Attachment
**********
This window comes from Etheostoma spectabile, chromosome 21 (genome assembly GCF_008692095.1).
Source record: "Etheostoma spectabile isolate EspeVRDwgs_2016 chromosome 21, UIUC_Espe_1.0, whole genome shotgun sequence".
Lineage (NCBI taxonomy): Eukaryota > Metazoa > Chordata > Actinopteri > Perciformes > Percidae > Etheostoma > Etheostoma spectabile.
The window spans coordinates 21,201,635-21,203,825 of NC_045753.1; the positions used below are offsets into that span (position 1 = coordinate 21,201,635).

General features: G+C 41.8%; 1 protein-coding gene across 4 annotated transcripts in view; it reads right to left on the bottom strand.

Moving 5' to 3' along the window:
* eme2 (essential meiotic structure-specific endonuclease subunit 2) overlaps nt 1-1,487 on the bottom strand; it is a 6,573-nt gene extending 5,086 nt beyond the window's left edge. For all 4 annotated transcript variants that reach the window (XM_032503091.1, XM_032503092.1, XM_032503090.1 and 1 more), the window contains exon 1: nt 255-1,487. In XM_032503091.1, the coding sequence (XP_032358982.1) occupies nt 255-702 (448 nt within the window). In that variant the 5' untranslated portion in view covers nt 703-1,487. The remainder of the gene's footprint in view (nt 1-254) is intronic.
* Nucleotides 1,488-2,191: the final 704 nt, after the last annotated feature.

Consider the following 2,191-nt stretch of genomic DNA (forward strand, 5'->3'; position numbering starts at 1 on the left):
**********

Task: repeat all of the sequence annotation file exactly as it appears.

This window comes from Etheostoma spectabile, chromosome 21 (genome assembly GCF_008692095.1).
Source record: "Etheostoma spectabile isolate EspeVRDwgs_2016 chromosome 21, UIUC_Espe_1.0, whole genome shotgun sequence".
Lineage (NCBI taxonomy): Eukaryota > Metazoa > Chordata > Actinopteri > Perciformes > Percidae > Etheostoma > Etheostoma spectabile.
The window spans coordinates 21,201,635-21,203,825 of NC_045753.1; the positions used below are offsets into that span (position 1 = coordinate 21,201,635).

General features: G+C 41.8%; 1 protein-coding gene across 4 annotated transcripts in view; it reads right to left on the bottom strand.

Moving 5' to 3' along the window:
* eme2 (essential meiotic structure-specific endonuclease subunit 2) overlaps nt 1-1,487 on the bottom strand; it is a 6,573-nt gene extending 5,086 nt beyond the window's left edge. For all 4 annotated transcript variants that reach the window (XM_032503091.1, XM_032503092.1, XM_032503090.1 and 1 more), the window contains exon 1: nt 255-1,487. In XM_032503091.1, the coding sequence (XP_032358982.1) occupies nt 255-702 (448 nt within the window). In that variant the 5' untranslated portion in view covers nt 703-1,487. The remainder of the gene's footprint in view (nt 1-254) is intronic.
* Nucleotides 1,488-2,191: the final 704 nt, after the last annotated feature.

Consider the following 2,191-nt stretch of genomic DNA (forward strand, 5'->3'; position numbering starts at 1 on the left):